The Evangelist. An Itinerant Ministry shown to be the Ministry of the New Testament; and a Compulsory Itinerary proved to be Unscriptural and fatal to the Religious Liberty of Ministers and Churches. Also Remarks upon a Trust-Deed, Proposed to the Wesleyan Association. In a Letter to a Friend. By OMICRON. 8vo. pp. 37. London: 1839,

The gist of this pamphlet, which the title we have just copied so fully describes, lies in its bearing on a deed poll, by which, it seems, with a sort of hereditary infatuation, that child of Methodism, the Wesleyan Association, is about to bind itself-we were going to say in swaddling, but we should rather say in funeral bands. The writer of it argues most justly, and we think unanswerably, against this crushing

of Christian liberty, and fettering of evangelical truth; and we should be truly happy to see the men, who, for freedom's sake, have broken away from the fearful tyranny of one Conference, shunning, with enlightened and unconquerable hatred, the constitution of another. It is little to the credit either of their heads or their hearts, that it should be said of them, that their struggles against the domination of others have been intended only to enthrone themselves. The proceeds of Omicron's letter are appropriated to a Sabbath-school library.

Medical Notes and Reflections. By Henry Holland, M.D., F.R.S. London: Longman and Co. 8vo. 1839.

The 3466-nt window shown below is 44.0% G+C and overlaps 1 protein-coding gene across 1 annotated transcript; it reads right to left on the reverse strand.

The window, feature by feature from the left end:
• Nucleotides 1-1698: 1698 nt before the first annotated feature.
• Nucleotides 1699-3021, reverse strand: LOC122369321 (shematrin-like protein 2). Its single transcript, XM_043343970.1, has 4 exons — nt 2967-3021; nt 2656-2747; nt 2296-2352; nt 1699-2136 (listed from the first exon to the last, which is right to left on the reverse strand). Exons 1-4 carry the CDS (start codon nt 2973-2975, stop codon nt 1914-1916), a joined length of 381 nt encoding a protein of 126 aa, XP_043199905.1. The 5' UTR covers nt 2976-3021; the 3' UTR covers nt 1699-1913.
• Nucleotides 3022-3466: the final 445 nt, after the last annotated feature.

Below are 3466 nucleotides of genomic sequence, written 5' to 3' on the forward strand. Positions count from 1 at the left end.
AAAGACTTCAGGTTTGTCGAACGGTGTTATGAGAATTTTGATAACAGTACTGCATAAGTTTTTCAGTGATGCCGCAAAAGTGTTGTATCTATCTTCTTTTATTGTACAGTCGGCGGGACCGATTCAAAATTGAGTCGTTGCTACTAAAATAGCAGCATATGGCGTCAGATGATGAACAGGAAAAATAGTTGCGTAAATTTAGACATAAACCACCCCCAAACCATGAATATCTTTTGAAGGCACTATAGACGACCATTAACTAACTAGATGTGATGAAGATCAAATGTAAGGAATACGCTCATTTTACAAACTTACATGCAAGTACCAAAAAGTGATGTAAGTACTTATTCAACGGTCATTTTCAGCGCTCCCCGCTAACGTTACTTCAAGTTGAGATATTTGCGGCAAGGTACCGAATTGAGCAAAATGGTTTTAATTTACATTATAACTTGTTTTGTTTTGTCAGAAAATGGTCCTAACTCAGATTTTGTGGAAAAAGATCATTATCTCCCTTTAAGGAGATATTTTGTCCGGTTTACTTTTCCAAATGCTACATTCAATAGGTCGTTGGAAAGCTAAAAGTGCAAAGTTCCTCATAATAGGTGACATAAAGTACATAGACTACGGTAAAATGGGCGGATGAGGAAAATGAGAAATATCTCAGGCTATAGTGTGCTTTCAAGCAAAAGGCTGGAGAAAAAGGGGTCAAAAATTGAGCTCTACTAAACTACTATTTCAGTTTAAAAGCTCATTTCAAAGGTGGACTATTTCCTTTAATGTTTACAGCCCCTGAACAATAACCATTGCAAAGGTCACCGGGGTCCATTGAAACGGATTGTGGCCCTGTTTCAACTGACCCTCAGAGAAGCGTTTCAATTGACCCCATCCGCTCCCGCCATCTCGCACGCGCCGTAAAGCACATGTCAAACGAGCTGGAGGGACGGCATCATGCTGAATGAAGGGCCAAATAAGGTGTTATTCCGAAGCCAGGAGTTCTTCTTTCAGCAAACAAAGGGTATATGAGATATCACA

Dr. Holland's book is exclusively devoted to the elucidation of medical subjects, and its special professional bearing precludes us from giving it more than a brief and cursory notice. Its claims to the attention of the medical profession are founded on its embodying the results of twenty years medical practice in London, and the reflections on the number of facts accumulated during this period. There is no surer method of testing the truth of theoretical views than a careful retrospect of materials thus collected-and a generalization of them—if executed in an impartial and philosophical spirit, will rarely fail to secure valuable results. False experience is the prevailing corruption of medical science, and were Dr. Holland's example more frequently followed, of patiently registering facts, and suspending for a similar period the conclusions derived from them, we should rarely witness the promulgation of vague and immature opinions, which obstruct the progress of truth, impair testimony, and serve only to mislead. The author does not indulge in speculative inquiry, but treats practically a series of miscellaneous subjects. The absence of systematic arrangement and strict elementary knowledge, renders the work ill-adapted for the medical student; but the scientific medical practitioner will collect much that is useful from the several topics treated on, and will gather many valuable hints to guide him in some of the embarrassing and anomalous cases which he may encounter in private practice. The style is pure and elegant, and very free from the ambiguous expressions which afford so convenient a shelter for loose and undefined notions.